Sunday, October 24, 2021

Literalism on the Left; or, Let Them Eat Squid

Alan R. MacLeod has done a lot of good work.  His book Bad News from Venezuela: Twenty Years of Fake News and Misreporting (Routledge, 2018) is an excellent expos√© of American and British elite media propaganda against Venezuela, and his articles for Mint Press News are a very useful resource.

But nobody's perfect.  Sometimes his Twitter posts sink into schoolyard humor -- not that I'm in a position to cast the first stone -- and today he misread a corporate-media op-ed in a way that he'd pounce on if the roles were reversed.

MacLeod's target was a Washington Post piece by Max Boot, whose right-wing hackery has often been dissected by Daniel Larison among others.  "How," MacLeod thundered, "could anyone watch Squid Game and think 'the message of this is that the system is working well?'"

The article is paywalled, and even my university library account couldn't get me past it, but I was able to sneak a look at the first two paragraphs.  Boot acknowledges that Squid Game is a dystopian satire of unrestrained capitalism.  His point is not about the content of the series, but about the corporate machinery and international policies that made it available to US viewers. I suspect that MacLeod wasn't able to read the entire article either, but he doesn't even have the excuse that he failed to read past the headline, which states Boot's point explicitly; he just read sloppily, and wrote dishonestly.
That's not a defense of Max Boot.  Without being able to read the entire piece, I can't analyze his argument in any detail, but "free trade" is not what made Squid Game available in the US; not even "globalization."  The process of bringing a Korean TV drama to English-only US audiences doesn't seem to have involved "trade" at all: Netflix is an international corporation, so like much of what is called free trade, Squid Game was simply moved around within the company.  Promotions had to be repackaged and of course English subtitles had to be provided, but this is normal; Netflix must also subtitle its US products in Korean, for example, for audiences there.  Most Korean movies and TV dramas get English subtitles for DVD release, even or especially those with no US distribution deal.  There have been fan-driven organizations which subtitle TV dramas in English and other languages, including Asian languages for access throughout the continent.  Korean entertainment is very popular in China, Japan, and elsewhere in Asia. This process involves negotiating the complications of international copyright law -- remember that copyright, though defensible, is anti-free-trade -- and a huge company like Netflix has a taxpayer-supported advantage there.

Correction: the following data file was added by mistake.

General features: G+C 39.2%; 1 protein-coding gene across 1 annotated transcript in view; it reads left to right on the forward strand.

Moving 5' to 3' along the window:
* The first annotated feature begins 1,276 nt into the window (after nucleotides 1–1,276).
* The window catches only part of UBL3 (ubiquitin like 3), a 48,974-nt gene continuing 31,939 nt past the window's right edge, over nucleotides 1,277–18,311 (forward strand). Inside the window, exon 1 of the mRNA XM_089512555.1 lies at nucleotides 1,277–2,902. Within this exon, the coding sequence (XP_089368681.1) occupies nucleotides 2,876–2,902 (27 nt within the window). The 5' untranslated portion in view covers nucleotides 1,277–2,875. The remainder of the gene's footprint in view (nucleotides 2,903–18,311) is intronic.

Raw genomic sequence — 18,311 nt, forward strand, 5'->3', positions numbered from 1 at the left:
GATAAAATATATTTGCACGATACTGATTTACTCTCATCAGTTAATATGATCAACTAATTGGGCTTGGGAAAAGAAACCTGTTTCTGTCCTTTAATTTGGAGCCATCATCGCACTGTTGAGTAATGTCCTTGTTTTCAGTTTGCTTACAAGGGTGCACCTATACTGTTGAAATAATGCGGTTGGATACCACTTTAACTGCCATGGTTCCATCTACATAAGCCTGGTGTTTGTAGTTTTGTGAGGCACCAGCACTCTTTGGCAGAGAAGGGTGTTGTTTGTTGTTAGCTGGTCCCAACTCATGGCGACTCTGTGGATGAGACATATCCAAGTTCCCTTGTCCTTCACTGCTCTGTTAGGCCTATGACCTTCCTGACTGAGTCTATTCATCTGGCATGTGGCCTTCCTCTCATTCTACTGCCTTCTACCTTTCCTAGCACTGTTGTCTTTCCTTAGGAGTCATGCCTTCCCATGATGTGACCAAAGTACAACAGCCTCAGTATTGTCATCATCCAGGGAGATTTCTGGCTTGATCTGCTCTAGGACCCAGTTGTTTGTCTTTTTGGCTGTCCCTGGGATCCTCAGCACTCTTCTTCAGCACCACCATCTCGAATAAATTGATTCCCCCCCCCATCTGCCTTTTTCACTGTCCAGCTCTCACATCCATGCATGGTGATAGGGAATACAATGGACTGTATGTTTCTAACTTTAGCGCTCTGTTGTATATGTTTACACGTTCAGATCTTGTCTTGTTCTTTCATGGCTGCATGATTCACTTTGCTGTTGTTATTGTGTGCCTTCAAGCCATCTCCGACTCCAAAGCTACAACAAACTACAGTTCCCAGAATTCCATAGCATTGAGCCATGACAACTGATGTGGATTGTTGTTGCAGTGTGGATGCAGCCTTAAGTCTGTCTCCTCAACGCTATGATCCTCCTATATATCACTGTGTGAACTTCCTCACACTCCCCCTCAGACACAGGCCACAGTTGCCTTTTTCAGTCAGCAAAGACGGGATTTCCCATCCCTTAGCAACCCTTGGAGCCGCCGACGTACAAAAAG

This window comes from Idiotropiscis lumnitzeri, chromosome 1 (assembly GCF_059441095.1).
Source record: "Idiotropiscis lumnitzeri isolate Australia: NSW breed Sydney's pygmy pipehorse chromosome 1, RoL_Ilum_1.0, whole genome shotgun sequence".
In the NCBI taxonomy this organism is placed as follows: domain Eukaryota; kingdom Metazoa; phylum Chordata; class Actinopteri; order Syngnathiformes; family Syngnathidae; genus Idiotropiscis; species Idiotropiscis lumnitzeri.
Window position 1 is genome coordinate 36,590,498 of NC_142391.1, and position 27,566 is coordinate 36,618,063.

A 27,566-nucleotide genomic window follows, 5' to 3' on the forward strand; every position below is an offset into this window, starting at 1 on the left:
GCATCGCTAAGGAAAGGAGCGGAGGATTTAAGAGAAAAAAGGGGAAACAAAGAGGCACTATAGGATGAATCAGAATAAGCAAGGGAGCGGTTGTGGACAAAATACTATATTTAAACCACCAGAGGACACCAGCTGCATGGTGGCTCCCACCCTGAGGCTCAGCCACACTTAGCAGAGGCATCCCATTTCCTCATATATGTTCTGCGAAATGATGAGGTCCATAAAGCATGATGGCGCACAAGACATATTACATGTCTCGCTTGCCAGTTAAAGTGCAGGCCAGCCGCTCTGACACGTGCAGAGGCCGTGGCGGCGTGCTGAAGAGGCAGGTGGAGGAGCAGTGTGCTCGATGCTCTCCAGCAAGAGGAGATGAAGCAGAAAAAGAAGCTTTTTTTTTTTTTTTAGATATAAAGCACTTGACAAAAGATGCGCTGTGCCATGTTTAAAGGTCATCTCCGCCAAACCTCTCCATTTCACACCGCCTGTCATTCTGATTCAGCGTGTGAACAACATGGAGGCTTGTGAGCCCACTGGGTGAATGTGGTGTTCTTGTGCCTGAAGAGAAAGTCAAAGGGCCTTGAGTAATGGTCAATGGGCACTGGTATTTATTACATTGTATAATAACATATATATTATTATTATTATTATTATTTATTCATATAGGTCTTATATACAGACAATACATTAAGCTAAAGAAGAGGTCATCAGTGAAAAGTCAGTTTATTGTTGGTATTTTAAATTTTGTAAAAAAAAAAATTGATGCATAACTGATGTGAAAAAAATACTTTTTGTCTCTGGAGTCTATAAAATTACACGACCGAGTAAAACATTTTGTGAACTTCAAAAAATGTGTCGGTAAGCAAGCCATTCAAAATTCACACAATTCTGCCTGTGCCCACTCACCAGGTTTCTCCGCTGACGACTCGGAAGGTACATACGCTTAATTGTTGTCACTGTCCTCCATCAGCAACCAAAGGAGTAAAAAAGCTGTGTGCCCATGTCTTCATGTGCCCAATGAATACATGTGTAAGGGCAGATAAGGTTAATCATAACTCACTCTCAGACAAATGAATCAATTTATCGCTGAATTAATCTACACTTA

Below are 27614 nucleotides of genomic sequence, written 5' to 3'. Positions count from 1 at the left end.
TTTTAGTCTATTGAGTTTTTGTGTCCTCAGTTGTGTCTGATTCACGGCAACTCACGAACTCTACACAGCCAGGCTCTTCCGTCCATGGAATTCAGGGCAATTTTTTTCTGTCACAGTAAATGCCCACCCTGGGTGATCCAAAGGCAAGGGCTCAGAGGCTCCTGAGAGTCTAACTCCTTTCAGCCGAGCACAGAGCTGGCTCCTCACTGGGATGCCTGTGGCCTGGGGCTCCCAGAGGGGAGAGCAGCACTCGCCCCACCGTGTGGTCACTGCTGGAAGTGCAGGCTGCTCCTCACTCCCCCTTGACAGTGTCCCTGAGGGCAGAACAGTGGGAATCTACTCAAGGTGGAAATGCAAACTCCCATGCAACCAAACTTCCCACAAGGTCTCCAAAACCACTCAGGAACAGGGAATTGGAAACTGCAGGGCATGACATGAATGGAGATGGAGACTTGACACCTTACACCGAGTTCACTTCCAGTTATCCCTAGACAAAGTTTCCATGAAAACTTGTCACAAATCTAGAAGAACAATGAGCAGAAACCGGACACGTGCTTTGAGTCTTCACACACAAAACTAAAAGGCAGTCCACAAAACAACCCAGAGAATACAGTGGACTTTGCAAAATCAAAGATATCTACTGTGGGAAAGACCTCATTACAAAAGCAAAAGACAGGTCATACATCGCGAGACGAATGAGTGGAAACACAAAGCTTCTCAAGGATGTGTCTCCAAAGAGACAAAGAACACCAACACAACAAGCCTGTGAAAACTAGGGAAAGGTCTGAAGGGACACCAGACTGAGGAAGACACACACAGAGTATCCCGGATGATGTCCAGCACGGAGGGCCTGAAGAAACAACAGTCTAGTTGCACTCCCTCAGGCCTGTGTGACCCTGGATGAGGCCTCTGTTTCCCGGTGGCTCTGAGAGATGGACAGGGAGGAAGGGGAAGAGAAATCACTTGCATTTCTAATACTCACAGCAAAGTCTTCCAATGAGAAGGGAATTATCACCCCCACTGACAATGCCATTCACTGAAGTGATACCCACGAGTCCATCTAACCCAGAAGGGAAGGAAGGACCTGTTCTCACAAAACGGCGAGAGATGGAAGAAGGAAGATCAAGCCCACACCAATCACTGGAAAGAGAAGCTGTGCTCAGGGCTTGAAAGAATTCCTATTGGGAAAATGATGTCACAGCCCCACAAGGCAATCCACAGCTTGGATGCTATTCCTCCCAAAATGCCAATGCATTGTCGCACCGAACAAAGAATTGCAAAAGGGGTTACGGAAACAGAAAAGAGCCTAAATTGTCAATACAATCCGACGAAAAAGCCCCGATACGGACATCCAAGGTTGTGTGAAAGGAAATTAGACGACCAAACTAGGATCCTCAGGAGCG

As for "globalization," that's generally as much of a misnomer as "free trade."  Dividing the planet up and selling it off to huge corporations is something else, more like the Pope dividing the American mission field between the Spanish and the Portuguese.  Too many writers on the ostensible left forget this, often distorting the issue and letting the Right frame the discussion in a pre-emptive surrender.  We need to do better.  I just wonder if we can.

Most of the comments on MacLeod's tweet followed his mistake.  That's not entirely the commenters' fault, since MacLeod led them astray to begin with.  But that doesn't excuse the person who wrote that "The show literally proves that money is poison to friendship, just to name one of the things it has shown".  Fiction doesn't prove anything, certainly not "literally."  This has been a peeve of mine ever since I was assigned to write in high school English about how Silas Marner 'proved' that Good always triumphs over Evil.  (That commenter blocked me for pointing it out.)
MacLeod wasn't the only person who was confused, though.  Another commenter linked to a German media report on a labor demonstration in Seoul, in which union workers dressed as masked Squid Game employees: "They said they identified with the characters in the dystopian Netflix blockbuster."  So they identified with the executioners?  This is like anti-imperialist protesters dressing as Imperial Storm Troopers from Star Wars, and declaring that they identified with them.  Seriously, some hospitals bring in volunteers dressed as Imperial Storm Troopers to walk with children cancer patients when they go to chemotherapy: that's tone-deafness on a similar galaxy-brain level.

Then there were the Netflix executives who dressed in green Squid Game jumpsuits -- which are worn by the player-victims in the game -- for a Zoom call.  It's like Marie Antoinette and her court ladies dressing up as milkmaids, with whom they also no doubt "identified."  I know that many proles identify with the rich and brutal, from Donald Trump to Bill Gates and Elon Musk, which is part of the problem.  Maybe some in Squid Game's audience do identify with the executioners, who knows?  Americans, even progressives, don't want to identify with losers.  On the other hand, everybody -- no matter how rich and powerful -- loves to identify with victims.

Some apologists for capitalism did try to twist Squid Game's content into a condemnation of communism, but that's not what Max Boot did (this time, anyway).  MacLeod's rhetorical question, "How could anyone watch Squid Game and think 'the message of this is that the system is working well'?" has an easy answer: No one did.  At least, MacLeod hasn't shown me any.